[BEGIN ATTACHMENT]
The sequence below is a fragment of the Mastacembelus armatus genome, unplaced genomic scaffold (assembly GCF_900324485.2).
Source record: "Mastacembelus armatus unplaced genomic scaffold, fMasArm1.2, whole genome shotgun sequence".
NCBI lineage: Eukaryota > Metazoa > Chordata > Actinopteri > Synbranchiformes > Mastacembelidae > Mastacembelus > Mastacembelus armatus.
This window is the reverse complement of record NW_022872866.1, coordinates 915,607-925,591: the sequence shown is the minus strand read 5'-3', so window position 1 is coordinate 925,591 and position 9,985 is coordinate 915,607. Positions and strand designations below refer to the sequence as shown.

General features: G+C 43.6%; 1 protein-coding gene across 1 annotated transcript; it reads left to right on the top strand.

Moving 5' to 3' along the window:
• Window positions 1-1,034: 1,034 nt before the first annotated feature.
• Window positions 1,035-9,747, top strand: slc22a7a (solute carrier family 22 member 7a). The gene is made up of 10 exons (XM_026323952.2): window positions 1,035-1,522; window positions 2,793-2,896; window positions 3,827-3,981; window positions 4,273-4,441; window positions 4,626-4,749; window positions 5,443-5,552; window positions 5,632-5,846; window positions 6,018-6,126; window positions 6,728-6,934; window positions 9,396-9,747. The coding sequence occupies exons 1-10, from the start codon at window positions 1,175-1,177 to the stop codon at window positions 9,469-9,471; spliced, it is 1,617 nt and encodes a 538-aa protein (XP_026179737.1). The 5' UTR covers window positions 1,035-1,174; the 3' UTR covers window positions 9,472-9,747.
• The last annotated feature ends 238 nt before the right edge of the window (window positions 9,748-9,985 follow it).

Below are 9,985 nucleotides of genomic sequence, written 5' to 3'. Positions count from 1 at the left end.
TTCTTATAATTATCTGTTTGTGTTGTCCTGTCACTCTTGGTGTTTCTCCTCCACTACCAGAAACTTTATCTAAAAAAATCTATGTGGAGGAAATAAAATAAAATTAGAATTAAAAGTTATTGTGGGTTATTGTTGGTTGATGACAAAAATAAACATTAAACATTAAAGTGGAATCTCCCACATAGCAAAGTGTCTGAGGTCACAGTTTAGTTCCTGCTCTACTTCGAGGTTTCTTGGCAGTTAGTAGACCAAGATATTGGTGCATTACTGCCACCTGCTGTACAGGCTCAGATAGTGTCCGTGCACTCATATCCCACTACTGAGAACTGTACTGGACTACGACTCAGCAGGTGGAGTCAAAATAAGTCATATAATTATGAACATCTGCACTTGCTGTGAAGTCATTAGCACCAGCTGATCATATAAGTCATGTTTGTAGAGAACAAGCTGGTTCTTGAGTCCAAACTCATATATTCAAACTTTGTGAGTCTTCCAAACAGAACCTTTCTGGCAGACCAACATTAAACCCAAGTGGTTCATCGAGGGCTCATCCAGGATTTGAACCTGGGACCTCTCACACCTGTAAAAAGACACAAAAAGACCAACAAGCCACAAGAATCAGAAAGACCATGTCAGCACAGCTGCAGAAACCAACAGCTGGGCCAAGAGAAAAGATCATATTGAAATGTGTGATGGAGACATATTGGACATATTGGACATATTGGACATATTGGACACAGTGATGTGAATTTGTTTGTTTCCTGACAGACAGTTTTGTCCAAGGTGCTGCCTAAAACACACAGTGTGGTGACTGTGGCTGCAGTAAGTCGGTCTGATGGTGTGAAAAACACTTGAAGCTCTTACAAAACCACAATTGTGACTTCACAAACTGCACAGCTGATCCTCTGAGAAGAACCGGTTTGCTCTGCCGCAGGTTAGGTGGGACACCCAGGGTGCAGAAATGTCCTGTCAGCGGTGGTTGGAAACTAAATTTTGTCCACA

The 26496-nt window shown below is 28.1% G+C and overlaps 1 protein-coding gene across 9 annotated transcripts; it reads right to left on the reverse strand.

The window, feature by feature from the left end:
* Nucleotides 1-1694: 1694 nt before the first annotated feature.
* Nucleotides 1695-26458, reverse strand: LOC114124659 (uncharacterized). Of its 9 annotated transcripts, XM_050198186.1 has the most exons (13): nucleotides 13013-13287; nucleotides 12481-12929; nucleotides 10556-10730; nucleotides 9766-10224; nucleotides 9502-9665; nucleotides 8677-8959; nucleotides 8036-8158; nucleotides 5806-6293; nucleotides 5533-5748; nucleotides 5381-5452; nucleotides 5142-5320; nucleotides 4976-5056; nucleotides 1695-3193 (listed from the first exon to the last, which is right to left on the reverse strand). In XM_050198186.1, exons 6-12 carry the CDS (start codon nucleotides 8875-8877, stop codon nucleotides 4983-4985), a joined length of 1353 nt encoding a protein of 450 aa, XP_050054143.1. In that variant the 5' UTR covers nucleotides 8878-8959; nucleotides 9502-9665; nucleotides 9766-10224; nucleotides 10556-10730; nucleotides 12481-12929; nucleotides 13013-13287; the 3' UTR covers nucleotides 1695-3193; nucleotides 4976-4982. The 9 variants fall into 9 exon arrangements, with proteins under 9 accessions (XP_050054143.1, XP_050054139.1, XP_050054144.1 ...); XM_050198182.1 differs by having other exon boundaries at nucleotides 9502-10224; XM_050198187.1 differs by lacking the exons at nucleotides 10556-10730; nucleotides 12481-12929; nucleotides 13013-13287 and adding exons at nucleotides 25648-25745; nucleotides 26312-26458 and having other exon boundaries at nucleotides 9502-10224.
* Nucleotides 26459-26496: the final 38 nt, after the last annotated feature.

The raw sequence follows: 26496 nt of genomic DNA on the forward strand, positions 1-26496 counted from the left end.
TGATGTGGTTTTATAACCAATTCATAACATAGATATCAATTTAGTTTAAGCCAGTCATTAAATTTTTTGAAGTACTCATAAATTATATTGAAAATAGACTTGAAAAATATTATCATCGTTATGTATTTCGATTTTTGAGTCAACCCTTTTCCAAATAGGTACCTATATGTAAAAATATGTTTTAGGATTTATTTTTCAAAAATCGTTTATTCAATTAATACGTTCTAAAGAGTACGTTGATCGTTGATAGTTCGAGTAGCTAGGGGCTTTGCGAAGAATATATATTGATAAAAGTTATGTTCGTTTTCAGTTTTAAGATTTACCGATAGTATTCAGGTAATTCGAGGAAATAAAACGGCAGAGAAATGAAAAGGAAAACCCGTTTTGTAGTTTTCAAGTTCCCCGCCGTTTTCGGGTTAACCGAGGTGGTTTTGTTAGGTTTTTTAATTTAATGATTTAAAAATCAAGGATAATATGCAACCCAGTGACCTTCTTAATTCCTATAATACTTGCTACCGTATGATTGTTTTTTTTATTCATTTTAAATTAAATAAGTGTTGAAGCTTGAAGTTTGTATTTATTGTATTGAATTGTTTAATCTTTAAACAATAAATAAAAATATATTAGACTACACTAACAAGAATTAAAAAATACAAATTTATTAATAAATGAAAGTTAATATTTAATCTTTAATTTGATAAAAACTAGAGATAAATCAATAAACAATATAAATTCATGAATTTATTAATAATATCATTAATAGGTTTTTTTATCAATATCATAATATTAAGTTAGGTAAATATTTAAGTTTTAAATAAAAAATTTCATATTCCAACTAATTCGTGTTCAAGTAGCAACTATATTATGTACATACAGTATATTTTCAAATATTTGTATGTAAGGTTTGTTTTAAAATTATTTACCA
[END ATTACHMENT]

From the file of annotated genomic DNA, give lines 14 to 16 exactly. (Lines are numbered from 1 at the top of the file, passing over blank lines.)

* Nucleotides 1-1694: 1694 nt before the first annotated feature.
* Nucleotides 1695-26458, reverse strand: LOC114124659 (uncharacterized). Of its 9 annotated transcripts, XM_050198186.1 has the most exons (13): nucleotides 13013-13287; nucleotides 12481-12929; nucleotides 10556-10730; nucleotides 9766-10224; nucleotides 9502-9665; nucleotides 8677-8959; nucleotides 8036-8158; nucleotides 5806-6293; nucleotides 5533-5748; nucleotides 5381-5452; nucleotides 5142-5320; nucleotides 4976-5056; nucleotides 1695-3193 (listed from the first exon to the last, which is right to left on the reverse strand). In XM_050198186.1, exons 6-12 carry the CDS (start codon nucleotides 8875-8877, stop codon nucleotides 4983-4985), a joined length of 1353 nt encoding a protein of 450 aa, XP_050054143.1. In that variant the 5' UTR covers nucleotides 8878-8959; nucleotides 9502-9665; nucleotides 9766-10224; nucleotides 10556-10730; nucleotides 12481-12929; nucleotides 13013-13287; the 3' UTR covers nucleotides 1695-3193; nucleotides 4976-4982. The 9 variants fall into 9 exon arrangements, with proteins under 9 accessions (XP_050054143.1, XP_050054139.1, XP_050054144.1 ...); XM_050198182.1 differs by having other exon boundaries at nucleotides 9502-10224; XM_050198187.1 differs by lacking the exons at nucleotides 10556-10730; nucleotides 12481-12929; nucleotides 13013-13287 and adding exons at nucleotides 25648-25745; nucleotides 26312-26458 and having other exon boundaries at nucleotides 9502-10224.
* Nucleotides 26459-26496: the final 38 nt, after the last annotated feature.